5. Offer an apology AND a solution: The ‘We Hear You and Value Our Customers. We Will Make This Right Immediately!’ approach This is your opportunity to turn a disgruntled customer into your brand’s evangelist! This person (or people) obviously had some sense of loyalty to your brand if they’ve spent their money with you, “liked” your Facebook fan page, and/or followed you on Twitter. Now, however, they’ve had an unpleasant experience and usually they just want to know that they’ve been listened to and that you (the people behind the brand) will make things right. In Ann Taylor’s case, there were problems with their website. They approached it in the ways outlined above, continued to send emails and post to social networks with apologies for inconvenience, and extended the time for the sales. What they didn’t do was fix the website, making it appear that they weren’t ‘getting it’ and, worse, that they didn’t care.
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  • Profile picture of the author neshaword
    There's no such a thing as a bad publicity, I mean it. Why do you have to treat bad comments as a bad news? We're talking about social media and an exposure of your services/products/website etc. Believe me, even a bad or negative comment/feedback/review is better than an ignorance. Just give it a thought. Cheers! N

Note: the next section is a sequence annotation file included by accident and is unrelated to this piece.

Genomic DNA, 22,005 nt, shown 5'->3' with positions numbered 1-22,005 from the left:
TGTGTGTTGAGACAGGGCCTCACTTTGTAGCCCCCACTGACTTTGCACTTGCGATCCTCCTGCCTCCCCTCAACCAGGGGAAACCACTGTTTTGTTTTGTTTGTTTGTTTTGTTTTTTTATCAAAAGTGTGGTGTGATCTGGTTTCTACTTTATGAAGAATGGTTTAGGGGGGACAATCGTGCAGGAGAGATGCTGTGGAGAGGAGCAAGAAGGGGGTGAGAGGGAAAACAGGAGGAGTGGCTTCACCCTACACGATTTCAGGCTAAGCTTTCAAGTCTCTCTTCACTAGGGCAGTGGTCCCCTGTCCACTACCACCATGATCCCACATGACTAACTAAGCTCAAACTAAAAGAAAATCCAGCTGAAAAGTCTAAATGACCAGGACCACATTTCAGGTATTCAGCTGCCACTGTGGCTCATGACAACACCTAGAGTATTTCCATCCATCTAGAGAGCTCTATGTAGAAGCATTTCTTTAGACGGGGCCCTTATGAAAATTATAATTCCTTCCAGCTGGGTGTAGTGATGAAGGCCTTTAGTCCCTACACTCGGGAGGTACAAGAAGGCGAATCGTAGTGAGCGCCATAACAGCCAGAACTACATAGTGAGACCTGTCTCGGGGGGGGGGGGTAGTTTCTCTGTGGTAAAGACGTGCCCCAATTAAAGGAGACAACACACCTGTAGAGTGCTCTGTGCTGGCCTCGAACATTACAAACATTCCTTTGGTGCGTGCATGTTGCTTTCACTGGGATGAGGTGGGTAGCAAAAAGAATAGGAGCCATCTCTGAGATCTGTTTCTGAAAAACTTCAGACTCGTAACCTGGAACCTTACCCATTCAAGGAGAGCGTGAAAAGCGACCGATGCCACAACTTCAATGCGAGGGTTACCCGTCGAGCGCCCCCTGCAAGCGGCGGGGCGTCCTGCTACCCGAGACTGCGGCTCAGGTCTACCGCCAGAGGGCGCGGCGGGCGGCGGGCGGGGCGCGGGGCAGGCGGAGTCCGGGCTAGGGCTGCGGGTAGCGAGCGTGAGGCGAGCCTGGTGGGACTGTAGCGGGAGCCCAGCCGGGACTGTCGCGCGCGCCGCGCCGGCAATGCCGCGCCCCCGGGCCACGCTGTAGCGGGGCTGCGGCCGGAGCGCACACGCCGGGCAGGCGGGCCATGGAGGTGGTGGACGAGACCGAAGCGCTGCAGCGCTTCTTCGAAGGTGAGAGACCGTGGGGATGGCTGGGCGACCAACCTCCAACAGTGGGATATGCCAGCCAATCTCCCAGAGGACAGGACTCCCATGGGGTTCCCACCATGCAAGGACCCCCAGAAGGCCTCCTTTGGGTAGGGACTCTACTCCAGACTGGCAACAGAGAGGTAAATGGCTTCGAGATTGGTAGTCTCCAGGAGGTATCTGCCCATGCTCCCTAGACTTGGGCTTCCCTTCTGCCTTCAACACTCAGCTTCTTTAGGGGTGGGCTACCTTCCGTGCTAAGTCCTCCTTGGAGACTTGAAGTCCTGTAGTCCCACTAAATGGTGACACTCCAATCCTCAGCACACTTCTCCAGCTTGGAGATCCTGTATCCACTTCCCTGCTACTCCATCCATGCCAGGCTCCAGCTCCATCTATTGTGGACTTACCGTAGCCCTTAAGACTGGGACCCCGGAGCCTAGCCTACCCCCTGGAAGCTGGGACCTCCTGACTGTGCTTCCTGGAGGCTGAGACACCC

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    • Profile picture of the author PaulSch
      Originally Posted by neshaword View Post

      There's no such a thing as a bad publicity, I mean it. Why do you have to treat bad comments as a bad news? We're talking about social media and an exposure of your services/products/website etc. Believe me, even a bad or negative comment/feedback/review is better than an ignorance. Just give it a thought. Cheers! N


      Originally Posted by neshaword View Post

      There's no such a thing as a bad publicity, I mean it.
      Tell that to Samsung. Tell that to all the small hotel and restaurant owners who have seen their businesses destroyed by malicious trolls.